Great News! The auto industry continues to break sales records! According to a report from Urban Science, the average number of sales per dealership in the U.S. is on track to hit an all-time record of 904 units, based on vehicle sales of 16.2 million. As far as subprime growth is concerned, according to CNW Research in July, the auto industry experienced a 25.5 percent year-over-year increase of subprime buyers. And, Edmunds determined that 77 percent of car buyers in the same month financed their vehicle purchase through the selling dealership.
With sales and indirect lending up, both lenders and dealers can be tempted to take a step back and relax. However, a new ground war is brewing around compliance and consumer perceptions.
The Consumer Financial Protection Bureau (CFPB) has continued to focus its efforts on the dealership finance process since fining Ally Financial, earlier this year. Recently, the CFPB fined First Investors Financial Services Group, Inc., which primarily operates in the subprime auto finance segment, $2.75 million for providing inaccurate information to credit reporting agencies. The CFPB and the Federal Trade Commission have also made it easier for consumers to post formal complaints regarding their treatment during the dealership finance process.
In addition, a recent survey of online shoppers by Kelley Blue Book found that:
- only 14 percent of consumers planned to finance their next vehicle through a dealership;
- 54 percent believed the interest rate would be higher at the dealership; and,
- 31 percent didn’t trust the dealer to give them the best deal.
Analyzing the contradictory nature of consumer perceptions versus market statistics can leave you with a head ache, but it’s important to take their considerations seriously. Even though consumer perceptions are not directly affecting their decisions once they get to a dealership, consumers can easily file formal complaints and online reviews after the fact, which can have long-lasting and severe repercussions.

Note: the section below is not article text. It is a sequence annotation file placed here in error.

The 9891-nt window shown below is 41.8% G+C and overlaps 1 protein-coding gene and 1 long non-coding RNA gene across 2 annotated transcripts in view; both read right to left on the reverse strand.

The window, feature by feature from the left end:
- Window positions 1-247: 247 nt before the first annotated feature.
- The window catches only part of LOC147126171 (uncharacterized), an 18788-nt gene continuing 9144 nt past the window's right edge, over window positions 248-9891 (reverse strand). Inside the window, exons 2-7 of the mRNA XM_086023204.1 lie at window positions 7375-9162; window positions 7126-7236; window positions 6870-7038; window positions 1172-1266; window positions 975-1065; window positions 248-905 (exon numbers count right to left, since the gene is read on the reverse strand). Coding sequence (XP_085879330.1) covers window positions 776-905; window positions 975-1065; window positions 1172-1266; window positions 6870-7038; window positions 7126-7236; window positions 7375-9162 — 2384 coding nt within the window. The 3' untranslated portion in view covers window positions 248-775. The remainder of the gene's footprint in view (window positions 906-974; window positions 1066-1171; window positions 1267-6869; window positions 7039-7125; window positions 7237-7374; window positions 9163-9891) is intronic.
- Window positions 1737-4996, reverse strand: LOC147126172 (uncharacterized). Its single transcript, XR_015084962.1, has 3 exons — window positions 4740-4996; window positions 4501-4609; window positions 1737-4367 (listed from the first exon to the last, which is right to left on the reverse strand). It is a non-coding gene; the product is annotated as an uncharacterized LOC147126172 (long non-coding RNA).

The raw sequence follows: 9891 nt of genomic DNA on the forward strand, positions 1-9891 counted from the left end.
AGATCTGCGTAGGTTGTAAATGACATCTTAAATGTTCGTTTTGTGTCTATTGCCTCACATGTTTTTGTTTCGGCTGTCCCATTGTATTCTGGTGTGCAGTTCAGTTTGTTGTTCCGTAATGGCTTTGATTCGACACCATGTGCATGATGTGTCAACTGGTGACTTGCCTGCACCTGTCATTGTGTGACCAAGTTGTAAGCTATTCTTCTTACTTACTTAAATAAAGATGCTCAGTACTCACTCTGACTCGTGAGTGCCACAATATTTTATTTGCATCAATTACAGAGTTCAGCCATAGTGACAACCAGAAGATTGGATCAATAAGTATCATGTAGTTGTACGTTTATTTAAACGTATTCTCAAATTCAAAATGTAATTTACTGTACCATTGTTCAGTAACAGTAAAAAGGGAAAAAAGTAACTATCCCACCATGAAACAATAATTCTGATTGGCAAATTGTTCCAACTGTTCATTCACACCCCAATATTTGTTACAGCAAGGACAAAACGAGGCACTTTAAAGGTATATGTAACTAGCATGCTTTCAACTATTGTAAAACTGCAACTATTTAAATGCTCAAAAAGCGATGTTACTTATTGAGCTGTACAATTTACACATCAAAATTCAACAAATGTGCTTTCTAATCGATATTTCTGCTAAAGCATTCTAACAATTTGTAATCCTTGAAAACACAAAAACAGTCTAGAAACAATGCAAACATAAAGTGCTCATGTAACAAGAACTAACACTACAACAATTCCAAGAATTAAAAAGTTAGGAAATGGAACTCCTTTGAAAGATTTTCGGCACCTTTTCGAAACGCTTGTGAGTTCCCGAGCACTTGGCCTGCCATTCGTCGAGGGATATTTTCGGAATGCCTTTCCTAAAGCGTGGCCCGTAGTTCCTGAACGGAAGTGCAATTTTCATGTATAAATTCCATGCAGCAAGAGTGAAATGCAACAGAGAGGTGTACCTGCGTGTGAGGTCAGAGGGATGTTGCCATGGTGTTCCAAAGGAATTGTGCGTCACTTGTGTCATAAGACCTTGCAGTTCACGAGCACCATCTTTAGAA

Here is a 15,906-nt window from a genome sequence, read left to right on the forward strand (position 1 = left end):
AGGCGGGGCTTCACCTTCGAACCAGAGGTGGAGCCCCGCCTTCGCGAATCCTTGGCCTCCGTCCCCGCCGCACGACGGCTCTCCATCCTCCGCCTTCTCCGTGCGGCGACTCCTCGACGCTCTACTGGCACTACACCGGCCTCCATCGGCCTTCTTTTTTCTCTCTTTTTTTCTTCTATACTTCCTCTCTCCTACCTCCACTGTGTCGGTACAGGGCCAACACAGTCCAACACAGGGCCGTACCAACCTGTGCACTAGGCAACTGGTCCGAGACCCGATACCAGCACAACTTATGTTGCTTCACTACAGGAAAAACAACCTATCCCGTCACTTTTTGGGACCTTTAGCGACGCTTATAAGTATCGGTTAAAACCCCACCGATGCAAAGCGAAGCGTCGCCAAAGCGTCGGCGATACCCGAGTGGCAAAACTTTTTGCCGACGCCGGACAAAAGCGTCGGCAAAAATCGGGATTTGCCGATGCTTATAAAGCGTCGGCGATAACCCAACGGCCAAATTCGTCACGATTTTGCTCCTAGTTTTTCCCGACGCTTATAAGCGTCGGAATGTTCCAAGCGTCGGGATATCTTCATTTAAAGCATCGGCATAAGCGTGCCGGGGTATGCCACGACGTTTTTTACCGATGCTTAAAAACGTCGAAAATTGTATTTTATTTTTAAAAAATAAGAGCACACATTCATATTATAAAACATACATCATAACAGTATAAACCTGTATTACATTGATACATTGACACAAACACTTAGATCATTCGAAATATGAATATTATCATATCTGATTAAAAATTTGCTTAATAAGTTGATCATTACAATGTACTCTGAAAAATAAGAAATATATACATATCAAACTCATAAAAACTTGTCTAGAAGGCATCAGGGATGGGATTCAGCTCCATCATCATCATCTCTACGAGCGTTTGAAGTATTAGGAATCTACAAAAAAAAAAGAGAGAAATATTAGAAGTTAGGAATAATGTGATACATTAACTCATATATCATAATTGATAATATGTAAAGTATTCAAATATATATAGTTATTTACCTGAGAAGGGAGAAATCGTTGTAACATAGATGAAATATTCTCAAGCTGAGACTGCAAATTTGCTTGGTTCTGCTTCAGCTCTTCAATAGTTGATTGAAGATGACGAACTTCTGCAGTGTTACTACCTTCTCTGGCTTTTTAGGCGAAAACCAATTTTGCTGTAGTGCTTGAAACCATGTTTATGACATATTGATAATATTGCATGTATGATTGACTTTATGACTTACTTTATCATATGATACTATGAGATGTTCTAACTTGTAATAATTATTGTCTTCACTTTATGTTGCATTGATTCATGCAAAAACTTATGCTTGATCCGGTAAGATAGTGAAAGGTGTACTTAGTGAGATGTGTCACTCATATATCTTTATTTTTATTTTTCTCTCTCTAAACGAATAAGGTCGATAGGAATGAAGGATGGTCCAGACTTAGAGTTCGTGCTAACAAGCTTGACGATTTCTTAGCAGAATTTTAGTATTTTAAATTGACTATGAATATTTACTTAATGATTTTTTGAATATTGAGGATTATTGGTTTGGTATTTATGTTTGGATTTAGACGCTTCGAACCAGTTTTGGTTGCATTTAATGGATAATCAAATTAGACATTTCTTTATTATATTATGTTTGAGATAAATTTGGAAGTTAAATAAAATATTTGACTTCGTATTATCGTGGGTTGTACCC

Certainly, the perception issue needs to be definitively addressed as the CFPB continues its campaign against dealer markup, but what does this mean for lenders?
The onus to change consumer perceptions does not lie solely on dealerships. Lenders can also re-evaluate their customer/dealer service to ensure they consistently provide dealers with an indirect lending model that meets consumer demands. Lenders need to ask themselves how they can act as an extension of the dealership:
- Are my lending representatives accessible during dealership hours, not just bank hours?
- How quick is my turn-around on loan decisioning, and how can I speed it up?
- Do I provide understandable guidelines on the types of consumers that are eligible for my loans?
- Have I implemented a quick and efficient funding process?
- Is my institution making the F&I manager’s job easier?
- Am I helping my dealers deliver more cars?
While these are pretty straightforward, you’d be surprised at how many lenders struggle with consistency in these areas. Your availability and active engagement with the dealer is critical. Ensuring that you provide a quick turn-around process and secure enough funds to meet dealer demands will keep your organization competitive and help dealers cultivate a positive brand image.
In addition, providing complimentary consumer protection products, like a vehicle service contract or vehicle return, on your auto loan will directly address consumer concerns about getting the best deal. Never before have consumers held on to cars as long as they are now. After dealing with significant vehicle repairs, consumers are now shopping for more than just APR. They are looking for the deal that provides the most for their money. With strategic F&I products paired with your loan, consumers will know that their investment is protected should an unforeseen mechanical breakdown or job loss occur.
For instance, with vehicle return, consumers coming out of the recession know they are protected if for example, they lose their source of income. This program allows consumers to return their vehicle to the selling dealership should unforeseen circumstances occur, like involuntary job loss.
Providing complimentary consumer protection products on your loans will also
make the F&I process smoother, allow for dealerships to make money on upgrades,
and protect your loan portfolio from the risk of delinquency or default.
With nearly 40 years of experience in innovating profitable solutions in the dealership space, EFG Companies knows how to differentiate your business and create sustained loan volume. Find out how, today!